Number of homeless children rises by 70 as minister urged to act
The number of homeless children has increased by 70 in a month, while there are more than 10,000 people living in emergency accommodation.
Government figures show that there are currently 6,490 adults and 3,848 children homeless in Ireland.
The number of children living in emergency accommodation has risen by 70, figures for August show, while the overall number remains above 10,000 for the seventh consecutive month.
Adult men outnumber the amount of homeless women by more than 1,000.
Dublin remains the worst-hit area of the country, with 1,280 homeless families - including 2,850 children - in some form of emergency accommodation.
Of these, 729 are single-parent families.
Fr Peter McVerry, a homelessness campaigner and advocate, has said he believes the number without homes is closer to 15,000.
The level of homelessness has been deemed the worst in the history of the State by the Government and campaigners, who say rising and unaffordable rents, as well as a lack of social housing, are the main contributors to the issue.
Reacting to the homelessness figures, TD and Labour Party housing spokesperson Jan O'Sullivan said: "[The] figures show that an extra 70 children became homeless in August, bringing the total number of homeless children in Ireland to 3,848.
"This is truly a heartbreaking and unacceptable situation.
"Emergency accommodation is no place for a child, and there's an increased amount of research showing the damage it can do to children in the long-term.
"I would call again on [Housing Minister Eoghan Murphy] to move forward the Labour Party's Homeless Families Bill, which legally obliges housing authorities to act in the best interest of the child when their family becomes homeless."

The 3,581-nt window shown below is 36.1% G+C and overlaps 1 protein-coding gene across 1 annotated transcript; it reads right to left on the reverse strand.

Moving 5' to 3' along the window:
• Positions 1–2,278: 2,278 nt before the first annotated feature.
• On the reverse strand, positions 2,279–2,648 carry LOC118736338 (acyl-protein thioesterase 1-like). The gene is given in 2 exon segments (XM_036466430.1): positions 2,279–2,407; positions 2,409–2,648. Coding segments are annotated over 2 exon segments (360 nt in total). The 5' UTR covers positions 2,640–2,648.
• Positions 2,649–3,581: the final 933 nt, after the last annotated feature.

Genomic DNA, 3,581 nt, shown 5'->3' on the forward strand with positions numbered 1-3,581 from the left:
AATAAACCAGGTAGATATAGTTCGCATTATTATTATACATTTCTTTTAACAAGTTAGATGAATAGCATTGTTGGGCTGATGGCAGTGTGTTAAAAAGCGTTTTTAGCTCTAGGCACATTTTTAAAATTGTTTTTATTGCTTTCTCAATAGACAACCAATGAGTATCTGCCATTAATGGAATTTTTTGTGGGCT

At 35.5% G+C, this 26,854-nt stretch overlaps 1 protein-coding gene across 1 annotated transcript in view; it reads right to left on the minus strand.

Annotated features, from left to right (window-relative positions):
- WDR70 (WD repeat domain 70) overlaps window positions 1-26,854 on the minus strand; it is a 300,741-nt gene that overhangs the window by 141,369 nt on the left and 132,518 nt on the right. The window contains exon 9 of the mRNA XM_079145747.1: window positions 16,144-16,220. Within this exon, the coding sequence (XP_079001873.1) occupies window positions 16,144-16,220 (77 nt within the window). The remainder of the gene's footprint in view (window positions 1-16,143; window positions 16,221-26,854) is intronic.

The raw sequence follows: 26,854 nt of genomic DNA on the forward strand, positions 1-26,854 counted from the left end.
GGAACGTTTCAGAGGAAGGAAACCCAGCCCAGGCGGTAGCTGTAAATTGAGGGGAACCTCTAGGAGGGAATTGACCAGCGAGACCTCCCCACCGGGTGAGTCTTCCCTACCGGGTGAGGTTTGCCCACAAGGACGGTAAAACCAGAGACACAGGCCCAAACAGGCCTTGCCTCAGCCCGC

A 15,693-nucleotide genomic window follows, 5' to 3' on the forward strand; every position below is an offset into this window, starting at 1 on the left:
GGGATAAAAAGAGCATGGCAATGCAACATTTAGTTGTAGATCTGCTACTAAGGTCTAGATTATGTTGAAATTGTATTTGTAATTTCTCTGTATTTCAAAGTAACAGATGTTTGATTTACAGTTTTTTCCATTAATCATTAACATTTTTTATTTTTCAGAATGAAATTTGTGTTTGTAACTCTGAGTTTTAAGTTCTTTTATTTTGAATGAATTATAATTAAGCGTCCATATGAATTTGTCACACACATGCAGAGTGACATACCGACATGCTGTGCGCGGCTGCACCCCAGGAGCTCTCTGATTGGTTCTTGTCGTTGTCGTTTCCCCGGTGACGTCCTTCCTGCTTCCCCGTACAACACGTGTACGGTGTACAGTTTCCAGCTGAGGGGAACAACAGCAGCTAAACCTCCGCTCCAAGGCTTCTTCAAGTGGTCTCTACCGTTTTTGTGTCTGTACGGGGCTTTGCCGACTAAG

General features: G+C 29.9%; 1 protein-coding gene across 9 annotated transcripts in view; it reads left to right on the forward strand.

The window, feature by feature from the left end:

Pat Dennigan, of homelessness charity Focus Ireland, said: "We have to remember that the experience of losing your home and becoming homeless is in itself deeply traumatic for anyone - most of all children.
"While other children were enjoying our glorious summer, 466 children faced the anxiety and fear of losing their homes, while many others continued to live out their lives in hubs, hotel rooms and other unsuitable facilities.
"With Budget 2020 just a week away, the Government needs to use this opportunity to be more ambitious in relation to the number of houses that are being built."
Sinn Fein housing spokesman Eoin O Broin has called on the Government to build more social housing.
"We need to stop these families becoming homeless and with the Budget coming up, Minister Murphy, and his counterpart in Fianna Fail, has the opportunity to demand more resources to build more public houses," he said.
"We are calling on both Fianna Fail and Fine Gael to drop their opposition to the Focus Ireland amendment, as this is the best way to keep families from becoming homeless, as it restricts the landlord's ability to seek vacant possession notices to quit."